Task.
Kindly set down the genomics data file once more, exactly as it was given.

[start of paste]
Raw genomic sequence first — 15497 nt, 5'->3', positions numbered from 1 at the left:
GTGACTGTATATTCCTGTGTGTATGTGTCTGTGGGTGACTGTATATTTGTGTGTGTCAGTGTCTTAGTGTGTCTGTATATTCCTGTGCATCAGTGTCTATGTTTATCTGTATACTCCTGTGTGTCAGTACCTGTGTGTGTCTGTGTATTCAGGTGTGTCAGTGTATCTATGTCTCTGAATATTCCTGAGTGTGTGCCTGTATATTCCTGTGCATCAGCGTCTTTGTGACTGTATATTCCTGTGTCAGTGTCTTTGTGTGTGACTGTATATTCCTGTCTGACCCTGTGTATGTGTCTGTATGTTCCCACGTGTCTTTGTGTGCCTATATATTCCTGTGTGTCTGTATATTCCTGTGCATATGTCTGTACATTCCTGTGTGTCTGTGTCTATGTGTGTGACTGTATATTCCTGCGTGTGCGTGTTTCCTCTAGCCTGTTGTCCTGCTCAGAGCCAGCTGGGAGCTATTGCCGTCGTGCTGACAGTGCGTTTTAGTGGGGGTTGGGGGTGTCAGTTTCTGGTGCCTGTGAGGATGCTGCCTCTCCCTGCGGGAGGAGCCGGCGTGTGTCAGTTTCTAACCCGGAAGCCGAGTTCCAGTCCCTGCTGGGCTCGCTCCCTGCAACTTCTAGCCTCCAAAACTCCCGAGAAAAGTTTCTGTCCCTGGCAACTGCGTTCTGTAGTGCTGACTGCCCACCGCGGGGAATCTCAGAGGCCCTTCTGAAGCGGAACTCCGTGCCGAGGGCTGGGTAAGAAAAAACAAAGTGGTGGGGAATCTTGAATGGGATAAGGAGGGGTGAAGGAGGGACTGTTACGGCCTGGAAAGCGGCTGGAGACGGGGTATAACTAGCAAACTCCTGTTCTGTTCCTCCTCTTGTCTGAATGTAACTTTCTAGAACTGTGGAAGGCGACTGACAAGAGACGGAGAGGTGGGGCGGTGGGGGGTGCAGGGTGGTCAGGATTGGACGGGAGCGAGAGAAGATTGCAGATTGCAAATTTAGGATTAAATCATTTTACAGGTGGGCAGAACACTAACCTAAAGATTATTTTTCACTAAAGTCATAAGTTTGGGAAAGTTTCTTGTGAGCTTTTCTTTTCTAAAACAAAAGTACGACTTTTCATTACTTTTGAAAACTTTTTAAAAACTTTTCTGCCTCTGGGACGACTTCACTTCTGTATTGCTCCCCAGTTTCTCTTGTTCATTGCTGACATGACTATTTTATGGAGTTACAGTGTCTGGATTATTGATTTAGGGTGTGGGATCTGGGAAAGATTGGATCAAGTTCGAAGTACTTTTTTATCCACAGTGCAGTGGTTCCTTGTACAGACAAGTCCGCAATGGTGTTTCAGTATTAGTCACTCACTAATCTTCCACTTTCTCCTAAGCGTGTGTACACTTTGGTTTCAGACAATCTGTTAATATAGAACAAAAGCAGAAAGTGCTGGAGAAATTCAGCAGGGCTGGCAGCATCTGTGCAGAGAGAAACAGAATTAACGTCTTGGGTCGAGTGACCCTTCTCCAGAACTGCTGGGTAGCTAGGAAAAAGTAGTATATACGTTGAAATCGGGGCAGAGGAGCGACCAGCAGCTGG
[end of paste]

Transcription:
Raw genomic sequence first — 15497 nt, 5'->3', positions numbered from 1 at the left:
GTGACTGTATATTCCTGTGTGTATGTGTCTGTGGGTGACTGTATATTTGTGTGTGTCAGTGTCTTAGTGTGTCTGTATATTCCTGTGCATCAGTGTCTATGTTTATCTGTATACTCCTGTGTGTCAGTACCTGTGTGTGTCTGTGTATTCAGGTGTGTCAGTGTATCTATGTCTCTGAATATTCCTGAGTGTGTGCCTGTATATTCCTGTGCATCAGCGTCTTTGTGACTGTATATTCCTGTGTCAGTGTCTTTGTGTGTGACTGTATATTCCTGTCTGACCCTGTGTATGTGTCTGTATGTTCCCACGTGTCTTTGTGTGCCTATATATTCCTGTGTGTCTGTATATTCCTGTGCATATGTCTGTACATTCCTGTGTGTCTGTGTCTATGTGTGTGACTGTATATTCCTGCGTGTGCGTGTTTCCTCTAGCCTGTTGTCCTGCTCAGAGCCAGCTGGGAGCTATTGCCGTCGTGCTGACAGTGCGTTTTAGTGGGGGTTGGGGGTGTCAGTTTCTGGTGCCTGTGAGGATGCTGCCTCTCCCTGCGGGAGGAGCCGGCGTGTGTCAGTTTCTAACCCGGAAGCCGAGTTCCAGTCCCTGCTGGGCTCGCTCCCTGCAACTTCTAGCCTCCAAAACTCCCGAGAAAAGTTTCTGTCCCTGGCAACTGCGTTCTGTAGTGCTGACTGCCCACCGCGGGGAATCTCAGAGGCCCTTCTGAAGCGGAACTCCGTGCCGAGGGCTGGGTAAGAAAAAACAAAGTGGTGGGGAATCTTGAATGGGATAAGGAGGGGTGAAGGAGGGACTGTTACGGCCTGGAAAGCGGCTGGAGACGGGGTATAACTAGCAAACTCCTGTTCTGTTCCTCCTCTTGTCTGAATGTAACTTTCTAGAACTGTGGAAGGCGACTGACAAGAGACGGAGAGGTGGGGCGGTGGGGGGTGCAGGGTGGTCAGGATTGGACGGGAGCGAGAGAAGATTGCAGATTGCAAATTTAGGATTAAATCATTTTACAGGTGGGCAGAACACTAACCTAAAGATTATTTTTCACTAAAGTCATAAGTTTGGGAAAGTTTCTTGTGAGCTTTTCTTTTCTAAAACAAAAGTACGACTTTTCATTACTTTTGAAAACTTTTTAAAAACTTTTCTGCCTCTGGGACGACTTCACTTCTGTATTGCTCCCCAGTTTCTCTTGTTCATTGCTGACATGACTATTTTATGGAGTTACAGTGTCTGGATTATTGATTTAGGGTGTGGGATCTGGGAAAGATTGGATCAAGTTCGAAGTACTTTTTTATCCACAGTGCAGTGGTTCCTTGTACAGACAAGTCCGCAATGGTGTTTCAGTATTAGTCACTCACTAATCTTCCACTTTCTCCTAAGCGTGTGTACACTTTGGTTTCAGACAATCTGTTAATATAGAACAAAAGCAGAAAGTGCTGGAGAAATTCAGCAGGGCTGGCAGCATCTGTGCAGAGAGAAACAGAATTAACGTCTTGGGTCGAGTGACCCTTCTCCAGAACTGCTGGGTAGCTAGGAAAAAGTAGTATATACGTTGAAATCGGGGCAGAGGAGCGACCAGCAGCTGG